Iran Missile Test: Vagueness of Detail Leads to Wild Speculation
By Steve Schippert | March 31, 2006
There are many sources of coverage regarding Iran’s announcement of a successful test of something ‘ballistic’ and the rapid-fire speculation brought on by Iran’s vagueness ranges from a Katyusha enhancement to the Shahab family of missiles (from the Shahab-3 to the Shahab-6). See the varying descriptions from the Washington Post, Forbes and UK Times Online.
First, some things to consider.
This is likely by Iranian design and they are probably enjoying the frenzied show and speculation. General Salami's apparently cryptic words leave much to speculation and conjecture. This surely is not an accident.
Also, if it were indeed an ICBM MIRV test, as first interpreted by this observer, NORAD already knows and it would likely would have found its way into the press by this point in time, though not guaranteed. There is yet to be a report indicating NORAD (or theater-based) launch detection.
The Forbes-supplied AP report paraphrases Gen. Hossein Salami, the air force chief of the Islamic Revolutionary Guard Corps, regarding the ‘multiple warhead’ aspect, yet directly quoted him regarding its low radar signature.
"It can avoid anti-missile missiles and strike the target," Salami said.
He said the missile would carry a multiple warhead, and each warhead would be capable of hitting its target precisely.
Consider now the Washington Post report.
"This technology is completely new, without copying any other missile systems that may exist in other countries," he said, adding that the missile could carry multiple warheads.
Again, no direct quote. The only direct quote ThreatsWatch has seen yet, which seems to come from the same statement that the previous paraphrasing comes from, has been provided by a very early Reuters report.
"This missile, with the capacity of evading radar, can attack several targets simultaneously," he said, adding the missile was newly developed.
Now we are down to semantics and, necessarily, Farsi interpretation skills of unknown interpreters. Here’s why:
“Evading radar” can be achieved with the right coating material, paint if you will. To what degree it’s radar signature is minimal is unknown (as are a lot of details).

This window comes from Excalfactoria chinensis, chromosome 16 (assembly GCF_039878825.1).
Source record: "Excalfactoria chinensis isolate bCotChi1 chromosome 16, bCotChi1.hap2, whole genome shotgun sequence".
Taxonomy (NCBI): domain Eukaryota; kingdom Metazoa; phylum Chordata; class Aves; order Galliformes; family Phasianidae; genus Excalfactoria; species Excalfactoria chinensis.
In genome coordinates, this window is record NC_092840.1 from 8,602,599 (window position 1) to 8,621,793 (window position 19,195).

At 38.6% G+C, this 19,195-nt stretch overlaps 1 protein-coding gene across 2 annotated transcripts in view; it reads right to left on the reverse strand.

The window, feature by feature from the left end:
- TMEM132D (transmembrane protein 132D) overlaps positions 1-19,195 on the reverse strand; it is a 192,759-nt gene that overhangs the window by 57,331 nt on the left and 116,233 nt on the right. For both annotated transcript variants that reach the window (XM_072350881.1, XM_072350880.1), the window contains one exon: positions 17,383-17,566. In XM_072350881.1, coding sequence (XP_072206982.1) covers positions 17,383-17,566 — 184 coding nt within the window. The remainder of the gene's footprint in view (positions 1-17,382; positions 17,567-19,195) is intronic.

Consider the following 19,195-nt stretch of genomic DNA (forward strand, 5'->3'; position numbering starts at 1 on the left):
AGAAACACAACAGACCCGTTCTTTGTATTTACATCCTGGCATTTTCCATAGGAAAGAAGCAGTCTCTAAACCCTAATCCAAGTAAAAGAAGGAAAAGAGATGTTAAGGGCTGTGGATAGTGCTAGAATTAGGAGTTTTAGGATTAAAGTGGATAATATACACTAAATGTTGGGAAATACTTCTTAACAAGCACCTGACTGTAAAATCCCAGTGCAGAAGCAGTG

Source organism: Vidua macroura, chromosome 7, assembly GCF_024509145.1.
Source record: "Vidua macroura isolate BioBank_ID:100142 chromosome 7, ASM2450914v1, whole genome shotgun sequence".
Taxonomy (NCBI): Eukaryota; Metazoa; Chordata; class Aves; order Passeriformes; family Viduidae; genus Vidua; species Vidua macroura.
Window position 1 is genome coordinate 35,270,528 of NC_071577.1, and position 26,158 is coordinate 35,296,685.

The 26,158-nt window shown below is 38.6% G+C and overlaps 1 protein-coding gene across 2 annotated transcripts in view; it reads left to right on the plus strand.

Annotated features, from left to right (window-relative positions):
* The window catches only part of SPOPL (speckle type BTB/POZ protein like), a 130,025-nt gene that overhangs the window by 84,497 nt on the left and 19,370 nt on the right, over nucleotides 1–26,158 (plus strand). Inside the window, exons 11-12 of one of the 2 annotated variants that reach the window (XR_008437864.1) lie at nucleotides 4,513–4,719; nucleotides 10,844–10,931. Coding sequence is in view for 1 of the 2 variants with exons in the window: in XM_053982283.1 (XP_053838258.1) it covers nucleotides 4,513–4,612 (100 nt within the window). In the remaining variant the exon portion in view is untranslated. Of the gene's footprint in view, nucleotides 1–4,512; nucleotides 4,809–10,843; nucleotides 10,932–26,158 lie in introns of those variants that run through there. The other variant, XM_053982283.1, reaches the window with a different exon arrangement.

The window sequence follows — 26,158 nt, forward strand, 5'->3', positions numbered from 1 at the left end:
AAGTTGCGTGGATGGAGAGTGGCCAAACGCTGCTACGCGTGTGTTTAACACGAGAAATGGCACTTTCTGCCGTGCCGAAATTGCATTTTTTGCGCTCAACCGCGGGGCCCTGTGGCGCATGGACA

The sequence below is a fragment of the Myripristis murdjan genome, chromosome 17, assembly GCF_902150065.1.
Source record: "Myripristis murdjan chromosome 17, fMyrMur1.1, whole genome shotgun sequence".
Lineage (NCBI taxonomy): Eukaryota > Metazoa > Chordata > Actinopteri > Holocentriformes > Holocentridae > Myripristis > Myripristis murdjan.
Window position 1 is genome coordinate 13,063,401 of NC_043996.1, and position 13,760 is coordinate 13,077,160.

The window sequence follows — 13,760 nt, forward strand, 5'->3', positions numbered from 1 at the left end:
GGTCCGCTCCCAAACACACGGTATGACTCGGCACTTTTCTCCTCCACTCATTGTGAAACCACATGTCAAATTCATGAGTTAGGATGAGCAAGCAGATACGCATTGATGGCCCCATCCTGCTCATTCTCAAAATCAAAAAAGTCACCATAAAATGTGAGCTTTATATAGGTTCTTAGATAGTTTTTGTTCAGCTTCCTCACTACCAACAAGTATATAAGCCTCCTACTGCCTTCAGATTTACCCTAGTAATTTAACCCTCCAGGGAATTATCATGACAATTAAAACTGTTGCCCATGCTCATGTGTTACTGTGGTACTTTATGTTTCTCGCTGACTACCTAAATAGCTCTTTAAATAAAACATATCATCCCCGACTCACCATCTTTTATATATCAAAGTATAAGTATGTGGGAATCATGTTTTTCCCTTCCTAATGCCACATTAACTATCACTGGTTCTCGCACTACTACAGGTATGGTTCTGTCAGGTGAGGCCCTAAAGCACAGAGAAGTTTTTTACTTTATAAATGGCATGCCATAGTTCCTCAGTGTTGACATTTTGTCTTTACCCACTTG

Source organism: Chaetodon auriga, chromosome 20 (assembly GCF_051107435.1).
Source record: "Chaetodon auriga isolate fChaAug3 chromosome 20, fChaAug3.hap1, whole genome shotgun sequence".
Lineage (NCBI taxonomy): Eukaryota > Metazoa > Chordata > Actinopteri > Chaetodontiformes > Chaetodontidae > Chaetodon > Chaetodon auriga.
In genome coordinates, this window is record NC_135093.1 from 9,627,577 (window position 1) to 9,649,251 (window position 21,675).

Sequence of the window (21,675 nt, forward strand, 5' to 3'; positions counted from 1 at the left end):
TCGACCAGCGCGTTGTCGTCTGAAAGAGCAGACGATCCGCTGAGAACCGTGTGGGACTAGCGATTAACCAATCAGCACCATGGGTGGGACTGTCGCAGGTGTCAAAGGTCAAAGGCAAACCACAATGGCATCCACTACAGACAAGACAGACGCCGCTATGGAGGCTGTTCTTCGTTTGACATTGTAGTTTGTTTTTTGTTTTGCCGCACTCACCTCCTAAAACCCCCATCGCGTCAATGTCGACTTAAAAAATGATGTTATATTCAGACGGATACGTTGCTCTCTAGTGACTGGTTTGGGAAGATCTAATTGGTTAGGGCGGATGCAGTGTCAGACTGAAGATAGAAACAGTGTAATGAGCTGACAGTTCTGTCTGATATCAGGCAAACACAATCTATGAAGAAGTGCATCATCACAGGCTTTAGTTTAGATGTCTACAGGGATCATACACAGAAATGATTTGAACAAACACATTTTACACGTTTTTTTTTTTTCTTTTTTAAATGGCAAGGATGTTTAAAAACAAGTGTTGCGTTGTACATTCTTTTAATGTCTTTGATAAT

Again relying on interpretation, when General Salami says “This missile”, he may in fact be referring to the missile ‘system’ and not an individual ballistic device. This opens up the more likely scenario of an Iranian MLRS development rather than a MIRV ICBM development, which is significantly more difficult to achieve. Remember that the Chinese could not even develop this ability until they lifted the information from Los Alamos National Laboratories. We are to believe then that either Iran did this alone better than China or that China (or Russia) gave them the ‘Keys to the Ballistic Kingdom’?
An MLRS system can be (and American systems are) designed for each rocket in an MLRS volley to be independently guided post-launch. This would allow a ‘missile system’ to do what Salami said, which is simply to engage multiple targets.
Next is the over-analysis of Salami’s use of the word ‘ballistic’. From the UK Times article:
Iranian television described the new weapon as a "ballistic" missile, suggesting it was of comparable range to Iran’s existing ballistic rocket, the Shahab-3, which can travel 2,000 km (1,250 miles) and reach Israel and US bases in the Middle East. The Shahab-3 is also capable of carrying a nuclear warhead.
Others noted this as well, and experts were quoted in many articles regarding ‘ballistic’ missiles and concern about a potential new Iranian ICBM.
Again, there is no word from anyone in the region or NORAD of the detection of a launch of anything generally considered a ‘ballistic’ missile. Someone likely would have declared by now if that were the case.
Also, bear in mind that a 5.56mm NATO ball round is a ballistic projectile also, and they are launched from the M-16’s carried by nearly every soldier, sailor, airman and Marine. So, again, it could be semantics. Any projectile that travels in an arced path is considered ‘ballistic’, though that term has a very specific meaning in missile and missile defense circles. That fact may not have been lost on General Salami when the term was used.
The guys at Q and O Blog probably got it about right early on in the day: For use against ships indeed. Remember that this apparent test came on the opening day of Iran's massive naval exercise in the Persian Gulf.
Essentially, until there is a verification of a ‘ballistic’ launch detection, this could be smoke without a fire, at least without a MIRV ICBM fire, as is being speculated currently. And, if they did produce such a missile, is Iran going to indigenously produce their first nuclear warhead small enough to fit several of them on one missile?
At this point, two things are needed: A full transcript of General Salami’s words and a ‘ballistic’ launch detection verification.
Believe such a missile exists when the test is detected. Not when an IRGC General loosely alludes to one.